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Catégorie :Category: mViewer GX Creator Casio fx-CP400
Auteur Author: juanmunozp3
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21-2 Chapter 21

21.4. IDENTIFY: Use the mass m of the ring and the atomic mass M of gold to calculate the number of gold
atoms. Each atom has 79 protons and an equal number of electrons.
SET UP: N A = 6.02 × 1023 atoms/mol. A proton has charge +e.
EXECUTE: The mass of gold is 17.7 g and the atomic weight of gold is 197 g/mol. So the number of atoms is
⎛ 17.7 g ⎞
N A n = (6.02 × 1023 atoms/mol) ⎜ 22
⎟ = 5.41 × 10 atoms. The number of protons is
⎝ 197 g/mol ⎠
np = (79 protons/atom)(5.41×1022 atoms) = 4.27 ×1024 protons.
Q = (np )(1.60 × 10−19 C/proton) = 6.83 × 105 C.
(b) The number of electrons is ne = np = 4.27 × 1024.
EVALUATE: The total amount of positive charge in the ring is very large, but there is an equal amount of
negative charge.
21.5. IDENTIFY: Each ion carries charge as it enters the axon.
SET UP: The total charge Q is the number N of ions times the charge of each one, which is e. So Q = Ne,
where e = 1.60 × 10−19 C.
EXECUTE: The number N of ions is N = (5.6 × 1011ions/m)(1.5 × 10−2 m) = 8.4 × 109 ions. The total charge
Q carried by these ions is Q = Ne = (8.4 × 109 )(1.60 × 10−19 C) = 1.3 × 10−9 C = 1.3 nC.
EVALUATE: The amount of charge is small, but these charges are close enough together to exert large
forces on nearby charges.
21.6. IDENTIFY: Apply Coulomb’s law and calculate the net charge q on each sphere.
SET UP: The magnitude of the charge of an electron is e = 1.60 × 10−19 C.
1 q2
EXECUTE: F =
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4π ⑀0 r 2
. This gives

q = 4π ⑀0 Fr 2 = 4π ⑀ 0 (4.57 × 10−21 N)(0.200 m) 2 = 1.43 × 10−16 C. And therefore, the total
number of electrons required is n = q /e = (1.43 × 10−16 C)/(1.60 × 10−19 C/electron) = 890 electrons.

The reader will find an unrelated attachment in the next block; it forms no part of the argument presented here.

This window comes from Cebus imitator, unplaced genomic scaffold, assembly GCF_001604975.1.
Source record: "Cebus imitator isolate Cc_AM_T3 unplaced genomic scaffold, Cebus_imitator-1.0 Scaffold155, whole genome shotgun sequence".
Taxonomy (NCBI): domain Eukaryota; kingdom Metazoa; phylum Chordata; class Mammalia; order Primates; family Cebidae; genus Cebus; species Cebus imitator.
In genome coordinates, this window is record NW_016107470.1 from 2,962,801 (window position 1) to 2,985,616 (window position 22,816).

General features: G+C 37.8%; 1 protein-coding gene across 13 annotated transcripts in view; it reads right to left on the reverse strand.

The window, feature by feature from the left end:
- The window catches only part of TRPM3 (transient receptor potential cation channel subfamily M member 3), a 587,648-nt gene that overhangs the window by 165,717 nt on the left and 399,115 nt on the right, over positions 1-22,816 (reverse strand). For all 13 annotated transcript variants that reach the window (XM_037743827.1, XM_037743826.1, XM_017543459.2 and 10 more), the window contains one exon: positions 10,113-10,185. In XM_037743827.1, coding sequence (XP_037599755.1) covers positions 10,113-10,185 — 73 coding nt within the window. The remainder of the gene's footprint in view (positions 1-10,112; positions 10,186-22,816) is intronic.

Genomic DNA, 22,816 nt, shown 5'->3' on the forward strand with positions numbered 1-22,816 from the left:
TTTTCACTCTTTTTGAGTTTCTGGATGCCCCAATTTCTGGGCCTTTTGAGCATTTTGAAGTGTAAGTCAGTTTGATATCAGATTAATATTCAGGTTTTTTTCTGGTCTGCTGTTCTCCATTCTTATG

EVALUATE: Each sphere has 890 excess electrons and each sphere has a net negative charge. The two like
charges repel.
k q1q2
21.7. IDENTIFY: Apply F = and solve for r.
r2
SET UP: F = 650 N.
k q1q2 (8.99 × 109 N ⋅ m 2 /C2 )(1.0 C) 2
EXECUTE: r = = = 3.7 × 103 m = 3.7 km
F 650 N
EVALUATE: Charged objects typically have net charges much less than 1 C.
21.8. IDENTIFY: Use the mass of a sphere and the atomic mass of aluminum to find the number of aluminum
atoms in one sphere. Each atom has 13 electrons. Apply Coulomb’s law and calculate the magnitude of
charge q on each sphere.
SET UP: N A = 6.02 × 1023 atoms/mol. q = n′ee, where n′e is the number of electrons removed from one
sphere and added to the other.
EXECUTE: (a) The total number of electrons on each sphere equals the number of protons.
⎛ 0.0250 kg ⎞ 24
ne = np = (13)( N A ) ⎜ ⎟ = 7.25 × 10 electrons.
⎝ 0.026982 kg/mol ⎠

No portion of this material may be reproduced, in any form or by any means, without permission in writing from the publisher.
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Electric Charge and Electric Field 21-3

1 q2
(b) For a force of 1.00 × 104 N to act between the spheres, F = 1.00 × 104 N = . This gives
4π ⑀0 r 2
q = 4π ⑀ 0 (1.00 × 104 N)(0.800 m) 2 = 8.43 × 10−4 C. The number of electrons removed from one sphere